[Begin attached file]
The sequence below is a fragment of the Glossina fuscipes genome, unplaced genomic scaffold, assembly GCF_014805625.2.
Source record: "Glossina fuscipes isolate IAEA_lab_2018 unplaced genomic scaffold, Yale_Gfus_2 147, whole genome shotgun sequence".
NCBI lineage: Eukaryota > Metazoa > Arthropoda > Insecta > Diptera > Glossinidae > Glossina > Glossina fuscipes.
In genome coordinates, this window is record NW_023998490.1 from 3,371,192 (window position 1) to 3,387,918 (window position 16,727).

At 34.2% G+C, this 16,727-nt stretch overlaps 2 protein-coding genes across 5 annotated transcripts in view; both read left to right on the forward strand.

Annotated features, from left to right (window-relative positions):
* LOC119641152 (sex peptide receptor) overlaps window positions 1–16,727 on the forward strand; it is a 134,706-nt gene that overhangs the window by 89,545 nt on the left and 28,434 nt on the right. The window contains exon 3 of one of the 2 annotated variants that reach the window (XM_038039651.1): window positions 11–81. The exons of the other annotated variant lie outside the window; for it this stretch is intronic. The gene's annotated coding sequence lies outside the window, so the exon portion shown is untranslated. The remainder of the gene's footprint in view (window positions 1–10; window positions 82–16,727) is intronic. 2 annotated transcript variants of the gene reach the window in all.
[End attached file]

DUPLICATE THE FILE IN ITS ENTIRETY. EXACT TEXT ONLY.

The sequence below is a fragment of the Glossina fuscipes genome, unplaced genomic scaffold, assembly GCF_014805625.2.
Source record: "Glossina fuscipes isolate IAEA_lab_2018 unplaced genomic scaffold, Yale_Gfus_2 147, whole genome shotgun sequence".
NCBI lineage: Eukaryota > Metazoa > Arthropoda > Insecta > Diptera > Glossinidae > Glossina > Glossina fuscipes.
In genome coordinates, this window is record NW_023998490.1 from 3,371,192 (window position 1) to 3,387,918 (window position 16,727).

At 34.2% G+C, this 16,727-nt stretch overlaps 2 protein-coding genes across 5 annotated transcripts in view; both read left to right on the forward strand.

Annotated features, from left to right (window-relative positions):
* LOC119641152 (sex peptide receptor) overlaps window positions 1–16,727 on the forward strand; it is a 134,706-nt gene that overhangs the window by 89,545 nt on the left and 28,434 nt on the right. The window contains exon 3 of one of the 2 annotated variants that reach the window (XM_038039651.1): window positions 11–81. The exons of the other annotated variant lie outside the window; for it this stretch is intronic. The gene's annotated coding sequence lies outside the window, so the exon portion shown is untranslated. The remainder of the gene's footprint in view (window positions 1–10; window positions 82–16,727) is intronic. 2 annotated transcript variants of the gene reach the window in all.